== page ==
THE EARLY CHRISTIANS
The Romans and the early Christians are often viewed as two different groups of people. This is of course a mistake, when Christianity hit it big time it was in Rome, with the Roman people. This means Roman and Christian tradition became very much one and the same.
Relics and the End of the Catacombs
In the beginning of the Christian era, people wasn’t really sure what to do with their dead. The problem was the return of the Messiah. It was common that people lost their faith after someone had died, if you were one of the chosen, such a gruesome fate shouldn’t be able to befall you. But, obviously, it did. The Christian authorities had to deal with it, and one of them was Paul, who wrote an epistle to the congregation in Thessalonike:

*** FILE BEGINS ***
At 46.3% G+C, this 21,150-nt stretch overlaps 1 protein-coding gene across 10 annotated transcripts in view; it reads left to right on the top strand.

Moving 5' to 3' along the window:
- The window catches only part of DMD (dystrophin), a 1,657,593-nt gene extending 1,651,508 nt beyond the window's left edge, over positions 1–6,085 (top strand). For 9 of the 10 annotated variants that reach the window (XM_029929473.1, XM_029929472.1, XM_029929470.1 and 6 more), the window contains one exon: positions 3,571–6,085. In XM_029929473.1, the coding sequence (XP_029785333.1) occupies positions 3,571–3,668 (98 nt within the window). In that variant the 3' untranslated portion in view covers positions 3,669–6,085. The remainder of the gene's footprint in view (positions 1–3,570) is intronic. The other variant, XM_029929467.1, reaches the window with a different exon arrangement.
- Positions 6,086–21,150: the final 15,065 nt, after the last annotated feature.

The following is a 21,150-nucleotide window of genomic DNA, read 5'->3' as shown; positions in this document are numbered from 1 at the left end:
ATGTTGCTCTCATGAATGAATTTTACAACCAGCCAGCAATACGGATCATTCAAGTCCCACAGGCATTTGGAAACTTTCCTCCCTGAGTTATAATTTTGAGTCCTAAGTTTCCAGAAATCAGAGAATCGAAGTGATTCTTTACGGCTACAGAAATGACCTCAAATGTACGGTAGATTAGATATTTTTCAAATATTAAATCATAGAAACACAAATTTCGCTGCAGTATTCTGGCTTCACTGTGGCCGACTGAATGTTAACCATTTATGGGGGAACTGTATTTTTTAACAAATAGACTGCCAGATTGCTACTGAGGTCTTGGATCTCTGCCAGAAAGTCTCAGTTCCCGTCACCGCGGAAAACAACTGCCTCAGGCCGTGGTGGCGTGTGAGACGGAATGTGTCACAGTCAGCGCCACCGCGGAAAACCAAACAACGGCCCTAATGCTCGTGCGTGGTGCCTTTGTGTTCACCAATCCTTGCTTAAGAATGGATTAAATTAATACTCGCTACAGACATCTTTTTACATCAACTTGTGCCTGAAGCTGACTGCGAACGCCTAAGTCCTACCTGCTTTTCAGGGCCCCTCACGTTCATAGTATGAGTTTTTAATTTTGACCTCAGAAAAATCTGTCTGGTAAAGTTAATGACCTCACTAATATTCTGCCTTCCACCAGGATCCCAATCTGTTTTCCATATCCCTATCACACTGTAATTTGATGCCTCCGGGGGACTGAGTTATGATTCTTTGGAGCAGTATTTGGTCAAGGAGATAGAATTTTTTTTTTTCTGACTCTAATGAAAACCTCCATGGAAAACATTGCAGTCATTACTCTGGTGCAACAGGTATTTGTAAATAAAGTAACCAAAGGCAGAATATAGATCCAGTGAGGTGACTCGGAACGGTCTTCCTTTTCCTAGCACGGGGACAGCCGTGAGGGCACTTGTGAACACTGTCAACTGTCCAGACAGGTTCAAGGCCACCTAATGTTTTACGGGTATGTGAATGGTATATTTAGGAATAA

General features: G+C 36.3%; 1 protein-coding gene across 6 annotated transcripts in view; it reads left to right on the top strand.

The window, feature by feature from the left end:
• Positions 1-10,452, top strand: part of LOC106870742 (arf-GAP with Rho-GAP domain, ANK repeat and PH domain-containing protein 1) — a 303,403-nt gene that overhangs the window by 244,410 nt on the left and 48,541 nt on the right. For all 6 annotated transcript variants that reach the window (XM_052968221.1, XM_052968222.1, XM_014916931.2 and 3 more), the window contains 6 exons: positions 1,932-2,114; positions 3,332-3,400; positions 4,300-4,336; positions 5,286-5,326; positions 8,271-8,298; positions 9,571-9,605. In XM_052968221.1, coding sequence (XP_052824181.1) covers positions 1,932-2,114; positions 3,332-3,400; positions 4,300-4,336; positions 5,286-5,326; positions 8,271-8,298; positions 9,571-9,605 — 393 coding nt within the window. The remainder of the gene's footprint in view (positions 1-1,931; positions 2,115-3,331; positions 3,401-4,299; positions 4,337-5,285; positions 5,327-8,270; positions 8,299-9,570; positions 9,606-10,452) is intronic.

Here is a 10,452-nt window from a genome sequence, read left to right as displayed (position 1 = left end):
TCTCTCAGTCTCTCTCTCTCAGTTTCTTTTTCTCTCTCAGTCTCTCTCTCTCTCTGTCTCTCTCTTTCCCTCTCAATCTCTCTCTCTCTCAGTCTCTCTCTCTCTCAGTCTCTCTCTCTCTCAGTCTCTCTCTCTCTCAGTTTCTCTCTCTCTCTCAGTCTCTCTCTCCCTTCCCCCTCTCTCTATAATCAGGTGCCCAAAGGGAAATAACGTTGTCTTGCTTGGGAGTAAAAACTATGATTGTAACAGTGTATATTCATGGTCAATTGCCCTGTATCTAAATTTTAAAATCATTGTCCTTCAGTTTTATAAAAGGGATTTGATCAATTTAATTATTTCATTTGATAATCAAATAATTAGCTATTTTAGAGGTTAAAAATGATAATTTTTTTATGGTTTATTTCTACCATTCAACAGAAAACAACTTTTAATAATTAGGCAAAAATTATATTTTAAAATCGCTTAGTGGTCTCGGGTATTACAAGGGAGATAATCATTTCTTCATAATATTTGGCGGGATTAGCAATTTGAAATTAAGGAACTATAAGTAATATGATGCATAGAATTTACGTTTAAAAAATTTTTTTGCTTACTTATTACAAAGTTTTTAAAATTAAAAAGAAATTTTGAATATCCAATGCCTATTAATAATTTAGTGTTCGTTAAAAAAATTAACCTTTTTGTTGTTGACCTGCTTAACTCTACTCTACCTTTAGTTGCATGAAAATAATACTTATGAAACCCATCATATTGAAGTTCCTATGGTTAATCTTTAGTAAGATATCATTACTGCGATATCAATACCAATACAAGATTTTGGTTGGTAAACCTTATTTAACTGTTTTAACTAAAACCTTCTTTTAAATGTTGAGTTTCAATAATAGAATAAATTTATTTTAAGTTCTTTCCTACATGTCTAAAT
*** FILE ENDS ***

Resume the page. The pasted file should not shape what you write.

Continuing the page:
For this we say to you by the word of the Lord, that we who are alive and remain until the coming of the Lord will by no means precede those who are asleep [i.e. dead]. For the Lord Himself will descend from heaven with a shout, with the voice of an archangel, and with the trumpet of God. And the dead in Christ will rise first. Then we who are alive and remain shall be caught up together with them in the clouds to meet the Lord in the air. And thus we shall always be with the Lord. Therefore comfort one another with these words. (1. Thess. 4:15-18)
When the Christians had realised that they could die before the return of the Messiah they had to develop rituals to take care of their dead ones in a suitable way. A very important aspect of this new religion was that they could not cremate their dead, which was common among the pagan Romans. The reason for this was that the Christians were supposed to rise from their graves when the Messiah came, and that is very hard to do if you are a heap of ashes.